Enamel Regeneration Mechanism Discovered
Ameloblasts, or enamel-forming cells, have limited capacity to regenerate.
Ameloblasts, or enamel-forming cells, have limited capacity to regenerate. Now researchers are pointing to the extracellular matrix protein thrombospondin 2 (TSP2) as a potential key player in the development and regeneration of these cells. Through the use of nanotechnology, the team was able to signal production of a scaffold so that remineralization can take place. The study, “Bioactive Nanofibers Enable the Identification of Thrombospondin 2 as a Key Player in Enamel Regeneration,” published in Biomaterials, sought to identify the exact role that TSP2 plays in this process.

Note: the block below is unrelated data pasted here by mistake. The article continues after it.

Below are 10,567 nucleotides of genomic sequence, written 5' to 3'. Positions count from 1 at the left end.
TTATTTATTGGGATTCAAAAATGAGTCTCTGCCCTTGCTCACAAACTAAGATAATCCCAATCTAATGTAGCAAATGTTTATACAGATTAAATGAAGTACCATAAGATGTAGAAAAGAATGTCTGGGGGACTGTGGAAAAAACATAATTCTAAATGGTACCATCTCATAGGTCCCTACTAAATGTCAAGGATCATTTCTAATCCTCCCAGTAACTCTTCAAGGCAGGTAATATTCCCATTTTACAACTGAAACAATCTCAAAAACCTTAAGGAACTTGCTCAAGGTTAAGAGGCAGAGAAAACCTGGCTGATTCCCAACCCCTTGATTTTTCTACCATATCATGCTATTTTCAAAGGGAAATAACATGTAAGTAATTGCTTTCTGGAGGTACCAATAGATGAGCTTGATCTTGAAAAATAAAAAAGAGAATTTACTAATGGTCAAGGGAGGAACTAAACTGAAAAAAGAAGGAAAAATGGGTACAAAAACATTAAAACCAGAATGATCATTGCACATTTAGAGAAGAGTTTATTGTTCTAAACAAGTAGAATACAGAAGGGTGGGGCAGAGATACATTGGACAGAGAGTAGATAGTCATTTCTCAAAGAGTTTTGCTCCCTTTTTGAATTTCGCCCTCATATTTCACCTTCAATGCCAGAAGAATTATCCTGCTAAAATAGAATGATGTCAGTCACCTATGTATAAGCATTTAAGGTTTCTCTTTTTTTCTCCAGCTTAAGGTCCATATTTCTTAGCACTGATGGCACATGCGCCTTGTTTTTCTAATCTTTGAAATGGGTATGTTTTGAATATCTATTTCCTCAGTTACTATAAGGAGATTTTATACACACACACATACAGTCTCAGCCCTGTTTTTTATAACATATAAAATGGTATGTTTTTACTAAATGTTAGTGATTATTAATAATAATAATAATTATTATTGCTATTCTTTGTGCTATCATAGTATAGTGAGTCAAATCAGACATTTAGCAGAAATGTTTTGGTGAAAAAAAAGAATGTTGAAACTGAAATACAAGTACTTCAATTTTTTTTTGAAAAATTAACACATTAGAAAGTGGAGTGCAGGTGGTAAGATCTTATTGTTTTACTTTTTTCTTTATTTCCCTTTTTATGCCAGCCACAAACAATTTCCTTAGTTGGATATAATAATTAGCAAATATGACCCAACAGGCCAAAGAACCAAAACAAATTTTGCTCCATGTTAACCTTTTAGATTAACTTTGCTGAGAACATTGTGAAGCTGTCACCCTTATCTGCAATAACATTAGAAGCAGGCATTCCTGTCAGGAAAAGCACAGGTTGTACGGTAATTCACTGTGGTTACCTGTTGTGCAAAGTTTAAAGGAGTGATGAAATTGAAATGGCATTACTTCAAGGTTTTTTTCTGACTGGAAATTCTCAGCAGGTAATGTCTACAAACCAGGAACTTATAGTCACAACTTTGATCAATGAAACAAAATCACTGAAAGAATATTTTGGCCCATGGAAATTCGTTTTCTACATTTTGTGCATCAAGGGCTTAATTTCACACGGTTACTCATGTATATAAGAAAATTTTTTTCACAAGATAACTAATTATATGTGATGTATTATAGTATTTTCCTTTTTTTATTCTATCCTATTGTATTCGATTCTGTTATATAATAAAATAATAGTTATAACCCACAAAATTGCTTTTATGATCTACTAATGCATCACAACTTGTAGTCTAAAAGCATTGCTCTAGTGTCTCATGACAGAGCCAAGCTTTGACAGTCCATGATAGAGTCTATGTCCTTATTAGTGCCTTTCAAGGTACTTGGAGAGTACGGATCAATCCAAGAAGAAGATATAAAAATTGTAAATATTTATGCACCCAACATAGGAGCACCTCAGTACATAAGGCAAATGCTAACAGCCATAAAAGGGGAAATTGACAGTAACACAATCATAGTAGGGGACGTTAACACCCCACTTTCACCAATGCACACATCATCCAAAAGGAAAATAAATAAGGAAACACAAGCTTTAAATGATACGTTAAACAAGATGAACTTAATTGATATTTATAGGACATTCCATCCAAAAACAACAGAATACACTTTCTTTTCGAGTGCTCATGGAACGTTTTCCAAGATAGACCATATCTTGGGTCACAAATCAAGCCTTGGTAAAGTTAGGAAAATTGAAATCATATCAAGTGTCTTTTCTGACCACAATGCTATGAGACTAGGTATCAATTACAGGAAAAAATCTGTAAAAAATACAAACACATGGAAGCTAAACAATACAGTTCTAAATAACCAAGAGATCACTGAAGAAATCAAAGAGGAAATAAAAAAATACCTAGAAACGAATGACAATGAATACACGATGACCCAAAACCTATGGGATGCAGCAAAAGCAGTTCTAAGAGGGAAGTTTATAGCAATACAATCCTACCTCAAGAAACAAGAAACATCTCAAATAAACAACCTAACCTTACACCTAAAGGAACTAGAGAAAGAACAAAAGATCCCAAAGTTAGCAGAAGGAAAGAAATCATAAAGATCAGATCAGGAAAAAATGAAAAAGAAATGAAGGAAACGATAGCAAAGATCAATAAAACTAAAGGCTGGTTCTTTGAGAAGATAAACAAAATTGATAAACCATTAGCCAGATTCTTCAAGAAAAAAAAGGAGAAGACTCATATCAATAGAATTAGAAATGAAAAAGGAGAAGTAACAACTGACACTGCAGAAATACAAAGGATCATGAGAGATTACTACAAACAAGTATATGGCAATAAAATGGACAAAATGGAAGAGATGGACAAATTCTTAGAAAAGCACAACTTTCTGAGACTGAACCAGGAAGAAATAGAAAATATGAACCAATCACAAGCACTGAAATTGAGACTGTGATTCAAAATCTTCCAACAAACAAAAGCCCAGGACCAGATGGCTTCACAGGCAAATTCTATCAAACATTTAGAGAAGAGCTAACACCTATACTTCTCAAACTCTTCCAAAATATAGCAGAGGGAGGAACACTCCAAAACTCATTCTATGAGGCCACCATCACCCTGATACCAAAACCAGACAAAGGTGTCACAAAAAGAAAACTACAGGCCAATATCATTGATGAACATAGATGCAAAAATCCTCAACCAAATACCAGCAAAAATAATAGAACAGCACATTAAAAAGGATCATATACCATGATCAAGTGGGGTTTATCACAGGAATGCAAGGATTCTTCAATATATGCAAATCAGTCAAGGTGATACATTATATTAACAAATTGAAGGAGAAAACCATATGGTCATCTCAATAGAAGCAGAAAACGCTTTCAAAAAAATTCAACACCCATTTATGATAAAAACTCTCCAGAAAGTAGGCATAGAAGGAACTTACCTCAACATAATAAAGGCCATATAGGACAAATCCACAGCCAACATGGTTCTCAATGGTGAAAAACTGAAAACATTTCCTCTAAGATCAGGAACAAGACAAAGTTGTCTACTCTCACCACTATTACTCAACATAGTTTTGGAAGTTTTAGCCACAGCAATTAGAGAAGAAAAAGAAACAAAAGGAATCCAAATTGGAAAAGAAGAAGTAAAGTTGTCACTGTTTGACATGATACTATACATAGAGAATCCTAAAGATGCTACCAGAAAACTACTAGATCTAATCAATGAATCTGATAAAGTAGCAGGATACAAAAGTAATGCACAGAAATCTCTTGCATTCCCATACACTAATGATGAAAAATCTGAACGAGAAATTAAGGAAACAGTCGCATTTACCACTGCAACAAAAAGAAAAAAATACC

In subsequent studies testing TSP2’s regenerative capabilities, researchers from the University of Southern California (USC) Ostrow School of Dentistry in Los Angeles say the protein demonstrates significant importance in regulating cell-matrix interactions during the formation of enamel. The USC team concludes that manipulation of signaling pathways may provide insight into potential mechanisms for tooth development and, ultimately, enamel regeneration.